Is Cushing Crude Oil Hub Losing its Influence and Clout?

While the massive Cushing crude tank farm has been a source of pride in Oklahoma, now there is talk that it might soon be drained of most of the crude it stores.

Thanks to U.S. production that is straining pipeline and storage capacity, companies are spending millions in the construction of new pipelines to move the oil directly to Houston and other Gulf Coast ports. Readers of OK Energy Today know how one new pipeline after another has been or is being built carrying vast amounts of oil out of the Permian Basin directly to refineries and ports near Houston.

As Reuters reported recently, it could mean some of the 300 tanks in a 9-square mile area at Cushing would “soon drain to levels near effectively empty, even as U.S. oil production soars past a new record of 10.4 million barrels per day.”

The wire service went so far as to state, “The declining volumes stored at Cushing reflects a more permanent shift, underscoring the hub’s waning influence as the primary measuring stick for the U.S. oil market and the leading barometer of future supply, demand and prices.”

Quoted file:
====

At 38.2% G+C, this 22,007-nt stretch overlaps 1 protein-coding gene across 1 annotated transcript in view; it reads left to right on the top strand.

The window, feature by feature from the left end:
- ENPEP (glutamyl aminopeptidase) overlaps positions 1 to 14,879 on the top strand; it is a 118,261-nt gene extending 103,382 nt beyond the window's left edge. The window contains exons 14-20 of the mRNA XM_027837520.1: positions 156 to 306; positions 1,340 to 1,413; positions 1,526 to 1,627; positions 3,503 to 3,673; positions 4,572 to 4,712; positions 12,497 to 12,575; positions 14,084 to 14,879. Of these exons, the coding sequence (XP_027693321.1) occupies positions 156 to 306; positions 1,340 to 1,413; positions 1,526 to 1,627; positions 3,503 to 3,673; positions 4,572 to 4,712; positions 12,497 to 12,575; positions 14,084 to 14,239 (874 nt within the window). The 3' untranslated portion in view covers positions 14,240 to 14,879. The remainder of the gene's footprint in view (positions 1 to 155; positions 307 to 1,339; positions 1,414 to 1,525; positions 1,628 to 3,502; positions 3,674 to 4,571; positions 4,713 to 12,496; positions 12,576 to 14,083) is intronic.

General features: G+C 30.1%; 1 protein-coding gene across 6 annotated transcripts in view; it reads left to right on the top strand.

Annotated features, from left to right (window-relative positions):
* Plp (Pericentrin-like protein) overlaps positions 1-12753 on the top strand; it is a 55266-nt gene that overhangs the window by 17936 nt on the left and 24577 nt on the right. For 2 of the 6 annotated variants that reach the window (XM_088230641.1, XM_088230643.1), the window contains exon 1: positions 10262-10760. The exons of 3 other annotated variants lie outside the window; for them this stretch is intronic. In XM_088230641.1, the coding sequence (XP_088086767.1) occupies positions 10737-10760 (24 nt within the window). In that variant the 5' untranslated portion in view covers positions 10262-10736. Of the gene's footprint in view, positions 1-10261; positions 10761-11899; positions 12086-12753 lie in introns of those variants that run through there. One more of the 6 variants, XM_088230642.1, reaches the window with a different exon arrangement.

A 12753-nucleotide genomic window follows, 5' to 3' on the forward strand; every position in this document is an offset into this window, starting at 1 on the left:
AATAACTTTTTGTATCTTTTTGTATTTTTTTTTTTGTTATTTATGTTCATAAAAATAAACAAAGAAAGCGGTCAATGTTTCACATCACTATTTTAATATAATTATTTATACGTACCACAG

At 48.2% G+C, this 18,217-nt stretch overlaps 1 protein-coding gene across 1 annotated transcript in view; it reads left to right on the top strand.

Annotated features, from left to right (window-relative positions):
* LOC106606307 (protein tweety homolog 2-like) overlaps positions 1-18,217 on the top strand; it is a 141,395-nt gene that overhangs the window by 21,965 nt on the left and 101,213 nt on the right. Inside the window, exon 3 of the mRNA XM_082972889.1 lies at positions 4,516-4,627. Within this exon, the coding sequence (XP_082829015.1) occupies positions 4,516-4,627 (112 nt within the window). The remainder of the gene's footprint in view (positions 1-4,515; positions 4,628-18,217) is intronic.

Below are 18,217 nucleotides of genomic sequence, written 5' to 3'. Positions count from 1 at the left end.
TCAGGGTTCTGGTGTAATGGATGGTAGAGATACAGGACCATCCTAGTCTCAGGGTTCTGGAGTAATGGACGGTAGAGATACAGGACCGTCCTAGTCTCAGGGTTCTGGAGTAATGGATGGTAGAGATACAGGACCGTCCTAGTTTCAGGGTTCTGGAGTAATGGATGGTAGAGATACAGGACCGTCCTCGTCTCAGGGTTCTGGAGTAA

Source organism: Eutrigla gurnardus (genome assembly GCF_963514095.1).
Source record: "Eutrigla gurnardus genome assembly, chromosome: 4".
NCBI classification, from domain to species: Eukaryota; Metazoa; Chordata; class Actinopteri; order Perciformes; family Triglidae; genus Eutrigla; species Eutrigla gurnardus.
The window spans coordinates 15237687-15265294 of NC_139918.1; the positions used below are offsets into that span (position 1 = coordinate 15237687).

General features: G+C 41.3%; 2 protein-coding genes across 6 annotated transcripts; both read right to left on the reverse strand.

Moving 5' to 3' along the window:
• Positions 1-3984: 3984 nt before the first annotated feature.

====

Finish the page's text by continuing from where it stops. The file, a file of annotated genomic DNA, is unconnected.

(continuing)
Inventories in Cushing fell in early March to 28.2 million which is the lowest market in more than three years. Analysts say when it comes to 20 million barrels…..well, it’s effectively empty. Tank design requires a minimum volume of crude be kept to maintain the physical integrity of the complex. It also allows the blending of different crude grades to comply with pipeline specifications.

The Cushing tank farm has been around since the 1920s and in 1983 became the delivery point for West Texas Intermediate futures. Because the U.S,. banned exports at the time, Cushing became key for traders to gauge domestic supply trends.

But now that Houston is becoming more of an oil center than Cushing, prices are even affected. The price of trades in Houston is becoming more important.